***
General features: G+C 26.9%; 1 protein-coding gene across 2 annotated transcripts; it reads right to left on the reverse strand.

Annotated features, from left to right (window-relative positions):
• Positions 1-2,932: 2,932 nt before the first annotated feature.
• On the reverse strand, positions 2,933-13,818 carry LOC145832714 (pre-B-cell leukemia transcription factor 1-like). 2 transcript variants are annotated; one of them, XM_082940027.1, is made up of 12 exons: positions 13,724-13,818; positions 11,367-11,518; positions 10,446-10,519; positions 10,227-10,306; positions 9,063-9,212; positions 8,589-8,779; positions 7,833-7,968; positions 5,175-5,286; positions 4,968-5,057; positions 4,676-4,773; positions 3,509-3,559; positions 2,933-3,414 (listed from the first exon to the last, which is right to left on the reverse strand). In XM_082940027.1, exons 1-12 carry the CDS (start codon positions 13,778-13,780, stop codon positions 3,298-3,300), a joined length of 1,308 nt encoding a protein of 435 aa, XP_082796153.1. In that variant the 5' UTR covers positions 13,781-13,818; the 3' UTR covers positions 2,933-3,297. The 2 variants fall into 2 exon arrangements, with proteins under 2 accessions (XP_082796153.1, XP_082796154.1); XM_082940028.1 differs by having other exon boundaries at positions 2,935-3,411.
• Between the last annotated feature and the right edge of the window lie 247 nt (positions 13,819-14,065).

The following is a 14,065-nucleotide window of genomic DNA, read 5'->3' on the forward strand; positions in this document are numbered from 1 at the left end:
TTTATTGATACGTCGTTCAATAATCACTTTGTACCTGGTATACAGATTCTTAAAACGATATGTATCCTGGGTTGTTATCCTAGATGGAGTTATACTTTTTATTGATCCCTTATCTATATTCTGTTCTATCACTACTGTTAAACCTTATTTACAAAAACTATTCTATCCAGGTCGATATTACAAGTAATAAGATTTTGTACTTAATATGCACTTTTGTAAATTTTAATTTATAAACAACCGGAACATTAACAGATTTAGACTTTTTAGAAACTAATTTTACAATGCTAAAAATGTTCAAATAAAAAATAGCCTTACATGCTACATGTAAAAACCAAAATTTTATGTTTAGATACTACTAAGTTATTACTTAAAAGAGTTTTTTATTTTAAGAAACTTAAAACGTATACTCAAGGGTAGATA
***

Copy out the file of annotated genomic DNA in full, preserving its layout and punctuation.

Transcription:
General features: G+C 26.9%; 1 protein-coding gene across 2 annotated transcripts; it reads right to left on the reverse strand.

Annotated features, from left to right (window-relative positions):
• Positions 1-2,932: 2,932 nt before the first annotated feature.
• On the reverse strand, positions 2,933-13,818 carry LOC145832714 (pre-B-cell leukemia transcription factor 1-like). 2 transcript variants are annotated; one of them, XM_082940027.1, is made up of 12 exons: positions 13,724-13,818; positions 11,367-11,518; positions 10,446-10,519; positions 10,227-10,306; positions 9,063-9,212; positions 8,589-8,779; positions 7,833-7,968; positions 5,175-5,286; positions 4,968-5,057; positions 4,676-4,773; positions 3,509-3,559; positions 2,933-3,414 (listed from the first exon to the last, which is right to left on the reverse strand). In XM_082940027.1, exons 1-12 carry the CDS (start codon positions 13,778-13,780, stop codon positions 3,298-3,300), a joined length of 1,308 nt encoding a protein of 435 aa, XP_082796153.1. In that variant the 5' UTR covers positions 13,781-13,818; the 3' UTR covers positions 2,933-3,297. The 2 variants fall into 2 exon arrangements, with proteins under 2 accessions (XP_082796153.1, XP_082796154.1); XM_082940028.1 differs by having other exon boundaries at positions 2,935-3,411.
• Between the last annotated feature and the right edge of the window lie 247 nt (positions 13,819-14,065).

The following is a 14,065-nucleotide window of genomic DNA, read 5'->3' on the forward strand; positions in this document are numbered from 1 at the left end:
TTTATTGATACGTCGTTCAATAATCACTTTGTACCTGGTATACAGATTCTTAAAACGATATGTATCCTGGGTTGTTATCCTAGATGGAGTTATACTTTTTATTGATCCCTTATCTATATTCTGTTCTATCACTACTGTTAAACCTTATTTACAAAAACTATTCTATCCAGGTCGATATTACAAGTAATAAGATTTTGTACTTAATATGCACTTTTGTAAATTTTAATTTATAAACAACCGGAACATTAACAGATTTAGACTTTTTAGAAACTAATTTTACAATGCTAAAAATGTTCAAATAAAAAATAGCCTTACATGCTACATGTAAAAACCAAAATTTTATGTTTAGATACTACTAAGTTATTACTTAAAAGAGTTTTTTATTTTAAGAAACTTAAAACGTATACTCAAGGGTAGATA